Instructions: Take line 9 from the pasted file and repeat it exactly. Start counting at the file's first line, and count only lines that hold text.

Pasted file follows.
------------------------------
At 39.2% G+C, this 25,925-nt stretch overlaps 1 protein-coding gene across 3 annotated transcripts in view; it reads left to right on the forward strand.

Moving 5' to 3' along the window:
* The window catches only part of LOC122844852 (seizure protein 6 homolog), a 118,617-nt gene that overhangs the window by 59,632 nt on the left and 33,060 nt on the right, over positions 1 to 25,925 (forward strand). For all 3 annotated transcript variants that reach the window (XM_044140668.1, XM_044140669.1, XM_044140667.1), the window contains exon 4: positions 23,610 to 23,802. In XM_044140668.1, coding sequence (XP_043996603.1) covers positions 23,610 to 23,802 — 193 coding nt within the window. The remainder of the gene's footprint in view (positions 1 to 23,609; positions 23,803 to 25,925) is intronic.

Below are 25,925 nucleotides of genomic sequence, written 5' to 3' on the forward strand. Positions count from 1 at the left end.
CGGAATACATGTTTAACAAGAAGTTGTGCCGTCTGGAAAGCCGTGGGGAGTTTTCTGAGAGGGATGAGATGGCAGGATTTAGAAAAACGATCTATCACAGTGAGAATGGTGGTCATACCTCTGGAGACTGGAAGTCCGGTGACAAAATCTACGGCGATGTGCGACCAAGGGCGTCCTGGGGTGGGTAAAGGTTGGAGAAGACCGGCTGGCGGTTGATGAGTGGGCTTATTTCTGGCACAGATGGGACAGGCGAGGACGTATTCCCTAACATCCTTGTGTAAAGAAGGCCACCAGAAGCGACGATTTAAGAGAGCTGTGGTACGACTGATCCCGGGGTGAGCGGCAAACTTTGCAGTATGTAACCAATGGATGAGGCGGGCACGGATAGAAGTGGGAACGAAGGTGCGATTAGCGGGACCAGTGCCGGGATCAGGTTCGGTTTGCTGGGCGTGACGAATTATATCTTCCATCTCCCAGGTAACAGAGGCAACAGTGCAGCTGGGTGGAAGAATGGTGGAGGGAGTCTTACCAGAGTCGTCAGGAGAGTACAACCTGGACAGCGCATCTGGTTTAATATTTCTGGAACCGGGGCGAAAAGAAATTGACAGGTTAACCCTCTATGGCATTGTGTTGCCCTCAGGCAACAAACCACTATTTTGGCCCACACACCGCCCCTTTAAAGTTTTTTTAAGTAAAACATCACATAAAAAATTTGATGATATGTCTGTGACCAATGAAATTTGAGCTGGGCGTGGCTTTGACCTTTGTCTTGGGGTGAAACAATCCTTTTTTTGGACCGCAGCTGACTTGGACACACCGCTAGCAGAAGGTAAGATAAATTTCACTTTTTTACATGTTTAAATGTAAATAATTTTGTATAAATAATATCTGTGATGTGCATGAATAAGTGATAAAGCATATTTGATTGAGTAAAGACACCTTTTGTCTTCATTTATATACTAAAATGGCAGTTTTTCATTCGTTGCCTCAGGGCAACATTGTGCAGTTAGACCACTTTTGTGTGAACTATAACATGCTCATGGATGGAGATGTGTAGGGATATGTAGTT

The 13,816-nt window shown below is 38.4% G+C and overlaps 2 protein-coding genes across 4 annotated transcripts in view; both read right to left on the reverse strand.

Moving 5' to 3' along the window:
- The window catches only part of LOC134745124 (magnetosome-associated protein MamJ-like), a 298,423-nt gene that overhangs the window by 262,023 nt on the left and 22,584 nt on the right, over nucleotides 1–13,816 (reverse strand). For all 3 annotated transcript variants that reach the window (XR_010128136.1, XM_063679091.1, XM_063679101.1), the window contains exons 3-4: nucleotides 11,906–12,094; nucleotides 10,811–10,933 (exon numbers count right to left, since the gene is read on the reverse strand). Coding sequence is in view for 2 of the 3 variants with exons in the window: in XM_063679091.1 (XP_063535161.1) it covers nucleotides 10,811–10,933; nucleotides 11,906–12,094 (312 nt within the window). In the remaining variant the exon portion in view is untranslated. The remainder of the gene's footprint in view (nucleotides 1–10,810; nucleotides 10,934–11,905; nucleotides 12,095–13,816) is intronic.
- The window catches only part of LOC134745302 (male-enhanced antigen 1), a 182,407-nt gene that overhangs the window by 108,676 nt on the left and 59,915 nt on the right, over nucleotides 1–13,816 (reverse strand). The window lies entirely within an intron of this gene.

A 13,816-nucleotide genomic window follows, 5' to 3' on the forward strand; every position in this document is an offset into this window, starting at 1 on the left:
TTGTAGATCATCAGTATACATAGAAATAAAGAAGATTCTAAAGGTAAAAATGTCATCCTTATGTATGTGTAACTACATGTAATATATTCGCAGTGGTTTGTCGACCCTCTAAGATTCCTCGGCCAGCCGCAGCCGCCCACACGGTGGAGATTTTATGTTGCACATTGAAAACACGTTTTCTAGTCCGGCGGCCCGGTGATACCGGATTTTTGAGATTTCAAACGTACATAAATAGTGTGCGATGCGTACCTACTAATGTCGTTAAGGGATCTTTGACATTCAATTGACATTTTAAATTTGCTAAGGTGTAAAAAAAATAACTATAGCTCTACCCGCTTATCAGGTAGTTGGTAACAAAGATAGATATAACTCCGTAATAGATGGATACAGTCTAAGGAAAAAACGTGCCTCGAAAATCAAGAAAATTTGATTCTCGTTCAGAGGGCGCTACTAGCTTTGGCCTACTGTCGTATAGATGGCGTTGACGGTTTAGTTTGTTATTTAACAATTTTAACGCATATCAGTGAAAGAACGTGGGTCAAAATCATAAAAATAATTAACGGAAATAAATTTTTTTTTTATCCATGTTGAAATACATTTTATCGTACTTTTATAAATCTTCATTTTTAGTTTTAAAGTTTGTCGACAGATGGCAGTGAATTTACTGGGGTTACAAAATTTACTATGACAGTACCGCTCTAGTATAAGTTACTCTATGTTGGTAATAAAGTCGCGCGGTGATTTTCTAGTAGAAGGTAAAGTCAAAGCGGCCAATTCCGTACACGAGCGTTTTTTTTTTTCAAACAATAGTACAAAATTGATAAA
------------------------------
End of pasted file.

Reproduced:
- The window catches only part of LOC134745302 (male-enhanced antigen 1), a 182,407-nt gene that overhangs the window by 108,676 nt on the left and 59,915 nt on the right, over nucleotides 1–13,816 (reverse strand). The window lies entirely within an intron of this gene.